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Shakespeare is Fake
When we have objective measures, the past is never better
Sam-Bankman Fried has a take on Shakespeare.
It made a lot of people angry. But this strikes me as a very good argument, which I pointed out, and that of course also riled up a mob. I didn’t plan on getting into the Shakespeare discourse, but the Tweet on SBF kept popping up on my timeline, and it bothered me how people really weren’t engaging with the argument at all and simply appealing to authority and social conformity.
As Anna Gát has already pointed out, there are three ways we can understand the question of the “greatness” of Shakespeare.
Intrinsic: He produced the best plays and sonnets by some objective standard. This can be in an elitist sense focusing on the impact his work has on the most refined among us, or a more “democratic” one where the same can be said for all humans.
Relative: Shakespeare was great compared to those who came before him, or others of his time.
Generative: Shakespeare was the inspiration for a great deal of later work.
Part of the reason it’s hard to debate this on Twitter is that people will jump from one definition to another and we need to be careful regarding what we’re talking about. For example, when I said that I could copy Shakespeare’s style and produce something just as appealing, some people argued directly against the point, while others accepted my assertion but responded that Shakespeare would still be better than me because he did it first.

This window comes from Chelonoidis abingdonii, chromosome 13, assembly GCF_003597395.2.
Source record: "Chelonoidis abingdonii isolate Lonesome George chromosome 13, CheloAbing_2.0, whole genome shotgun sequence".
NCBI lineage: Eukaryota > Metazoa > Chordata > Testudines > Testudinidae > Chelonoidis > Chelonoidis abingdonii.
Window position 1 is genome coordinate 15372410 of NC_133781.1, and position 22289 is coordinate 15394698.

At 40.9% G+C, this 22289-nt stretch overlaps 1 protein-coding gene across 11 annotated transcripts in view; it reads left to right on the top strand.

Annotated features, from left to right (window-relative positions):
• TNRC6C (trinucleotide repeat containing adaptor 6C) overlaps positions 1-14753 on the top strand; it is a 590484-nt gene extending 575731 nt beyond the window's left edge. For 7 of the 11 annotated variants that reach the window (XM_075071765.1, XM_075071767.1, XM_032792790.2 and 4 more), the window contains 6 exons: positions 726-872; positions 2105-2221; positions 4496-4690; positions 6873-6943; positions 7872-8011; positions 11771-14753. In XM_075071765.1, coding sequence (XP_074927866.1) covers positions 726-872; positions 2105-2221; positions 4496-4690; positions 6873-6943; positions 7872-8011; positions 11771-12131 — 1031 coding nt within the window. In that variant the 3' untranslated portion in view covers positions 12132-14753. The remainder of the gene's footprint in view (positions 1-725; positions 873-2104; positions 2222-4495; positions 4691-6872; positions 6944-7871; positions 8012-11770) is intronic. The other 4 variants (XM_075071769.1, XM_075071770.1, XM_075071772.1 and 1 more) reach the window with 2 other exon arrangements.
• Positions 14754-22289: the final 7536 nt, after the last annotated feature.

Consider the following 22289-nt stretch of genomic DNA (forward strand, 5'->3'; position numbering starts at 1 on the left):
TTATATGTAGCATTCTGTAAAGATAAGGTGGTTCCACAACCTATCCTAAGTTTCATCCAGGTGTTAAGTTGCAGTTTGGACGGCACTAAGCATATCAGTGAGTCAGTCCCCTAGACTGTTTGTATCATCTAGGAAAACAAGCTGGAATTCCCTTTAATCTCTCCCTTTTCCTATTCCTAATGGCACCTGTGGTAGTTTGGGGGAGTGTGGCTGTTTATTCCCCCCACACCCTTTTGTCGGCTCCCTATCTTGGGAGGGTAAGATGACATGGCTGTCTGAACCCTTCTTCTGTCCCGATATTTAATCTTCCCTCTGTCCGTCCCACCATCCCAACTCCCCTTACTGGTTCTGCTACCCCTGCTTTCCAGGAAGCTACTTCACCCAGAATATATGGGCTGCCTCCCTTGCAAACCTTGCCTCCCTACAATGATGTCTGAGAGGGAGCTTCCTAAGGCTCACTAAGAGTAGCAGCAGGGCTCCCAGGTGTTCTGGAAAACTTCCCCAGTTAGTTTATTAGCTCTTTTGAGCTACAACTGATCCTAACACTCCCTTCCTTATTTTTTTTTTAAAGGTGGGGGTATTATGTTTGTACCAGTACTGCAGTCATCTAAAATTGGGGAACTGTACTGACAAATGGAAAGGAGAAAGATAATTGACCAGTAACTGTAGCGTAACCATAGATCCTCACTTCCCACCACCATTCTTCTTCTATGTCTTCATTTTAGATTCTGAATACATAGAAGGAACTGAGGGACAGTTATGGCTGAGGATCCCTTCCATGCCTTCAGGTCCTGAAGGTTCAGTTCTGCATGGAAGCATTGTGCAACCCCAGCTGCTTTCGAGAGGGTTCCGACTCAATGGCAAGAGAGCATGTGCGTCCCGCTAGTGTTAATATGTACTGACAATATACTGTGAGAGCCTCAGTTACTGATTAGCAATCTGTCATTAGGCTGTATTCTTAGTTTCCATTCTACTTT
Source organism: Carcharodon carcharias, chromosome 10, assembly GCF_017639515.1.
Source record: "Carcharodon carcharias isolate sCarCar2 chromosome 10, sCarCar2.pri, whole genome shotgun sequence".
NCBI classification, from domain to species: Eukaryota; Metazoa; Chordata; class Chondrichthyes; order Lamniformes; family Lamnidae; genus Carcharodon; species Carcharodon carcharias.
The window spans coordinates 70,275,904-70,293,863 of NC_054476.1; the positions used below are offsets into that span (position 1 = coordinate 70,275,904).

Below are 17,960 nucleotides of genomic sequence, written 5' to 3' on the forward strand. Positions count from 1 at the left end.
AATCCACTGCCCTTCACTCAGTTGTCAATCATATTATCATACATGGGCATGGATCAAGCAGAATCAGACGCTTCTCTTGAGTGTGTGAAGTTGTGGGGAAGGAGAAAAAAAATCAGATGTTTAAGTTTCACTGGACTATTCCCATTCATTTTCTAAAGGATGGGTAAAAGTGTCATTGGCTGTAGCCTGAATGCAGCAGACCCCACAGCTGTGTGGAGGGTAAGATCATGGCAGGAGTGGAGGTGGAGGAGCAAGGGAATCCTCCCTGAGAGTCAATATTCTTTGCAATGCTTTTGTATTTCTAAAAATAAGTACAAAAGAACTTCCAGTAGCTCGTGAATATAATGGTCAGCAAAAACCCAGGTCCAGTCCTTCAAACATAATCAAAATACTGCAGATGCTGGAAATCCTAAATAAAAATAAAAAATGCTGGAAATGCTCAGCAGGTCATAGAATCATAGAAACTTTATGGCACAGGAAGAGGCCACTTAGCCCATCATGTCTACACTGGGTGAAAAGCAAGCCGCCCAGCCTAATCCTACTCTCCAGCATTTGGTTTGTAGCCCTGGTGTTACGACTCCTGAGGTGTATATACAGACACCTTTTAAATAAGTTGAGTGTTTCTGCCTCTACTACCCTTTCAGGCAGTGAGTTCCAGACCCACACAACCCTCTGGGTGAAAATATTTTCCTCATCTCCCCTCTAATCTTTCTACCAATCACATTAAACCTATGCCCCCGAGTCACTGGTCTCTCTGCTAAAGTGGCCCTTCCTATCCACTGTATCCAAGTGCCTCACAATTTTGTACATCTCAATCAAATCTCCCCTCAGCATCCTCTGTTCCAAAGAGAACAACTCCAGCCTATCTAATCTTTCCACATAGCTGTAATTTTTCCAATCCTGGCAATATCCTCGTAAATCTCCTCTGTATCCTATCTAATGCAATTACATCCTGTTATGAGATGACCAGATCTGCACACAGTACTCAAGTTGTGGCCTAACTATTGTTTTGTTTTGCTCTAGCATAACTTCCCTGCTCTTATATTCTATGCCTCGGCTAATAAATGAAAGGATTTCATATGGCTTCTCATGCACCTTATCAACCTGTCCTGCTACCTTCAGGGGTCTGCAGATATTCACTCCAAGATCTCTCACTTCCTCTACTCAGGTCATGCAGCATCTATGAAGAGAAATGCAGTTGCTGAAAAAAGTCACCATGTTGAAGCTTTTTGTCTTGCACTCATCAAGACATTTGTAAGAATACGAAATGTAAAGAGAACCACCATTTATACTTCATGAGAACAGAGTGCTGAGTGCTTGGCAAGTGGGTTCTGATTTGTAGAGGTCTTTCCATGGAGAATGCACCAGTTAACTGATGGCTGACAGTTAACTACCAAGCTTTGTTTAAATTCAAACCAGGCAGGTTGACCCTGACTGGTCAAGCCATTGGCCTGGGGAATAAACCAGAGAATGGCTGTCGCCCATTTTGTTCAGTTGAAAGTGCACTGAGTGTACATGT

I won’t deny (2) and (3). But SBF was clearly talking about (1), so that’s what we should be responding to, and his argument here is irrefutable. The English population in 1560 was 3.2 million. Maybe 20% of them were literate at the time, so 640,000 individuals. Moreover, there are additional factors SBF doesn’t mention that argue against Shakespeare’s intrinsic greatness. People have a lot more leisure time now, so many more individuals have the option of trying to write something and seeing if they’re good at it. Moderns can flush the toilet instead of having to go empty their chamber pots. There’s also the Flynn Effect; we’re simply much smarter than people from the sixteenth century. Finally, Shakespeare had a lot less previous culture to draw upon. A few other factors might cut in the other direction. For example, if Shakespeare lived today, maybe he’d write Hollywood scripts instead of plays and sonnets, so the most creative artists are now going into different genres. But on balance it seems impossible that we’d expect fewer great writers today. And it doesn’t strike me that the pro-Shakespeare crowd would be satisfied if I said that Shakespeare is only the best writer because Vince Gilligan and Christopher Nolan aren’t bothering to produce poems, so this is something of a red herring. The economist Ryan Murphy makes a good case as to why we should expect better art and cultural products with rising GDP.